Well, after a 20 year separation from teh Cult of Mac, I have finally returned. It is nice to see the tight tight integration of EVERYTHING on the Mac.
While all things round and sweet are looking chipper, my former web hosting is dead and gone. I recovered a few posts, all others are basically lost forever. (Well, at least until I can manually rebuild the posts from MySql backup).
Happy New Year anyway!
So I just watched the “5 minute video” by Iron Designer for .NET
Very sexy. Very very sexy.
As an MSDN subscriber (thanks to my corporate
sponsors employers) and MCP (SQL Designer test or something, I’ve forgotten), this is very enticing…
AND .NET has failed me in several situations where I was trying to do something “outside the box”.
How does Ruby on Rails compare to this ?
Well the 10 minute video is almost a religious experience to many. AND Ruby and Rails DOES NOT fail us in situations where we wish to go “outside the box” in order to accomplish something.
That is all
Jim Wallis recalls a conversation with his father about the aftermath of Hiroshima in “Rubble of War”
His father recalls seeing a small girl of 5 or so and realizing that she will likely die from radiation, hunger, or injuries.
“That’s War”, he said, ” and that’s why I hate it.”
Malcolm Gladwell at TED 2004 describes the research of Howard Moscowitz for Campbellâ€™s Soup / Prego.
The lessons learned from Howard beautifully correllate with Kathy Sierraâ€™s Quantum Mechanics of Users
If users are asked for their preference, they will likely tell you something very common and rather vanilla. When given the experience of the choices, say during a taste test, the aggregated results are NOT similar, and in fact group around a handful of common choices.
Design Investigation for Software
My take on this is that during Design Investigation for software – be it website, desktop application, even for print – if at all possible, build the DEMO of the choices involved and get the trial user into the experience and THEN ask the user what is their preference.
This approach in awareness of user preference, user experience, and human variability could take the design into the â€œI Rockâ€ space of the passionate user.
Peter John Fitzgibbons (Gillies)
My father is John Cecil Joseph Gillies (John Cecil Gillies)
My grandparents :
Robert Cecil Gillies and Millie(Mildred?) Gillies were separated in 1940s.
Millie and Ted married in 1961. Both deceased in 1979.
My aunts :
Roberta, Virginia and Ivy are all living. Roberta is now in Windsor, NS, CA. Her husband Roger passed away serveral years ago (2000?).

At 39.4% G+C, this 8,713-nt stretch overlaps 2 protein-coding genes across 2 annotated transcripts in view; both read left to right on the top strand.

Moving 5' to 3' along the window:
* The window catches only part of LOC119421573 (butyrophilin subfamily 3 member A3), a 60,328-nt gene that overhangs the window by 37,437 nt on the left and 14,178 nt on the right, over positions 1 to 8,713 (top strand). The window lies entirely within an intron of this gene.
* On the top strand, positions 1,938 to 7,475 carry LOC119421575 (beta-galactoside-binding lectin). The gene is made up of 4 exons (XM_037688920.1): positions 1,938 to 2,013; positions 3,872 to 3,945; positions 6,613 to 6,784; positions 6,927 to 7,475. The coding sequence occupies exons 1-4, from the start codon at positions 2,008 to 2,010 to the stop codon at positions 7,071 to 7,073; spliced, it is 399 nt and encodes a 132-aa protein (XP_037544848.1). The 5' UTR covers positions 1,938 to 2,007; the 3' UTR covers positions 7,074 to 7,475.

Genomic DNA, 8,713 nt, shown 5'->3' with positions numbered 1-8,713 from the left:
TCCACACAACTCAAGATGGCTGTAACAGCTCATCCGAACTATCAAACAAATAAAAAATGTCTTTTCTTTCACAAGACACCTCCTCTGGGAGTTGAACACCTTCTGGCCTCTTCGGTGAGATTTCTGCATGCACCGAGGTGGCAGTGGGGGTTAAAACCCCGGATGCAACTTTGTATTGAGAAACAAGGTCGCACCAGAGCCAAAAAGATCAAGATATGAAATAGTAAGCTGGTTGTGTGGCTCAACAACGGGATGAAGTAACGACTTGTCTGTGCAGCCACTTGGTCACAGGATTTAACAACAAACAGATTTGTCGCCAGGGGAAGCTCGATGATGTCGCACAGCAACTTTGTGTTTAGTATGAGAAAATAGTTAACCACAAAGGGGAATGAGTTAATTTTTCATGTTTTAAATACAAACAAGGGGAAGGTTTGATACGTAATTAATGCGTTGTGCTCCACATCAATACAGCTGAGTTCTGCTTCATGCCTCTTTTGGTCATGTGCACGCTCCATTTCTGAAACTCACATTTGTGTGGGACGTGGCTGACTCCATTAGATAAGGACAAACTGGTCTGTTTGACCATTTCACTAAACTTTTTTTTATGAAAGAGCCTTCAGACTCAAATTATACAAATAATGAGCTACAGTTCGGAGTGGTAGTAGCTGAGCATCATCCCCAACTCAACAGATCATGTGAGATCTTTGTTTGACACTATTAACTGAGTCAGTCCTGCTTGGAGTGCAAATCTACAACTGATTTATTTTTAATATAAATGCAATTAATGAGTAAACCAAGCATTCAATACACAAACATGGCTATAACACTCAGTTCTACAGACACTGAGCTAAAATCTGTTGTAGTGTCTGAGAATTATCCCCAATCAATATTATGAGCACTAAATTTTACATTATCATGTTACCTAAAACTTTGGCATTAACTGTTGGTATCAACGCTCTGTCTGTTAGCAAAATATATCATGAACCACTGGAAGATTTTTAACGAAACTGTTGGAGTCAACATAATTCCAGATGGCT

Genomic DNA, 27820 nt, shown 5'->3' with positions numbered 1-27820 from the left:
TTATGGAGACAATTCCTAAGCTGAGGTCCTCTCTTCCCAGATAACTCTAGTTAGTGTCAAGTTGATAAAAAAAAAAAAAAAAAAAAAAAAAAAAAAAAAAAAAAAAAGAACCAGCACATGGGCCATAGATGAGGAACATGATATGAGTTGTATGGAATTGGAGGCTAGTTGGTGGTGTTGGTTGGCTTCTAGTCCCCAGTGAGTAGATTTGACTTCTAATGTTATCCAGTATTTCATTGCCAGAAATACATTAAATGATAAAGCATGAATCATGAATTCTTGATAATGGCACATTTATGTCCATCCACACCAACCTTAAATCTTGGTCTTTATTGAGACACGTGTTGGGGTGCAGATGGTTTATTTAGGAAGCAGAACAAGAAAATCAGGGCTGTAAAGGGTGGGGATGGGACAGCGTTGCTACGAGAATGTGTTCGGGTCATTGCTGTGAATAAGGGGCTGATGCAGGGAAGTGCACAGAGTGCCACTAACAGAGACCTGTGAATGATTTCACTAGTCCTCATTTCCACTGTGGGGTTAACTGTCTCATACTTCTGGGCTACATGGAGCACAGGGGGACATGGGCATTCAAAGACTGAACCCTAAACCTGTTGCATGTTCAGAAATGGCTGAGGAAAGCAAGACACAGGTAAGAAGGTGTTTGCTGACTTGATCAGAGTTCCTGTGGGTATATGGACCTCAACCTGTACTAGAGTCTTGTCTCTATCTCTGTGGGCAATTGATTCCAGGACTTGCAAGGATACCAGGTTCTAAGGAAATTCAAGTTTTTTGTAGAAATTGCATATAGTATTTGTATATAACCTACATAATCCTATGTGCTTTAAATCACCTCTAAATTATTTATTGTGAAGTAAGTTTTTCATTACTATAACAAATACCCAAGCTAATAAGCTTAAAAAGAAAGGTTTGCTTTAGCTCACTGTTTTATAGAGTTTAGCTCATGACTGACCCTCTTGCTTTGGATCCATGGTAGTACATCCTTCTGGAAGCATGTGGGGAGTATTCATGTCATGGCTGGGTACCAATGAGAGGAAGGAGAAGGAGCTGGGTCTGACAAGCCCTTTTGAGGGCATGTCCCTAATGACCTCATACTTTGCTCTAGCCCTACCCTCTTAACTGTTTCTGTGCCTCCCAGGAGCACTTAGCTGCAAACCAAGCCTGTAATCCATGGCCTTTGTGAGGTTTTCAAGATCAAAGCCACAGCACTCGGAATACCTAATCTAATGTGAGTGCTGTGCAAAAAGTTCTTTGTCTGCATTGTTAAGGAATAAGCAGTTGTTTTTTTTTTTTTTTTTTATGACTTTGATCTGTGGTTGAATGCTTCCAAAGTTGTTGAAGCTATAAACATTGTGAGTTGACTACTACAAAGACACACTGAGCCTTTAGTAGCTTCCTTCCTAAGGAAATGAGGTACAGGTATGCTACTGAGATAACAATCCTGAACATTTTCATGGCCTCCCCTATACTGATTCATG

I am looking for anyone who shares this ancestory. I would like to learn who you are.
I want you to know that John Gillies is terminally ill and will pass away sometime in the next 10 days.
You may email me at email@example.com
So, I’m perusing my GMail Spam folder today just to see if any non-junk is in there…
and what do I find on the quick-rss toolbar??? SPAM RECIPES!!
Jim’s article demonstrates this :
Don’t say CRUD say FUC’D.
I Love It!
rcov 0.5.0.1: code coverage for Ruby released by Mauricio Fernandez contains all that is needed to produce code-coverage reporting in Rails.
Ruby 1.8.4 (especially on Win32 requires updated libraries.)
There is only one file to add to your current rails app:
namespace :test do
Rcov::RcovTask.new do |t|
t.libs << â€œtestâ€
t.test_files = FileList['test/unit/*.rb', 'test/functional/*.rb']
t.output_dir = 'test/coverage'
t.verbose = true
Here’s the new tasks with
rake -T :
[… snip standard tasks …]
rake test:clobber_rcov # Remove rcov products for rcov
rake test:rcov # Analyze code coverage with tests
The default taskname for the RcovTask instance is ‘rcov’. Rcov automatically creates the ‘clobber_’ task that is basically a
rm_rf on the RcovTask#output_dir.
rake test:rcov and see how much of your code is really tested!!
The end of your rake run will contain a pretty-print text report of the rcov. Also, you can navigate to
./test/coverage/index.html to see the graphic report. See the docs for more info.
When testing out a complex website, replicating the
|open|/selenium/setup?fixtures=x| line would be painful!
So, Add a const at the beginning of the setup_controller in Selenium Plugin at
MY_FIXTURES = â€œtable_a, table_b, table_câ€
Also alter #setup as so :
unless params.has_key? :keep_session
@session_wiped = true
if params[:fixtures] == â€œallâ€œ
fixtures = PM_FIXTURES
fixtures ||= params[:fixtures].to_s
@loaded_fixtures = load_fixtures fixtures
render :file => view_path('setup.rhtml'), :layout => layout_path
New lines are 6-9, and the change on 10 from referencing params to the local var fixtures.
Then, use this in the selenese script :
Isn’t that beautiful!??
Now I don’t have to endure copy-paste-age-break hell on my fixtures configuration.
Ahhh, Ruby is so nice!
This is Poison Control Week, Mar 19-25, 2006. Since Mr. Yuk was conceived in 1971, this makes it Mr. Yuk’s Birthday!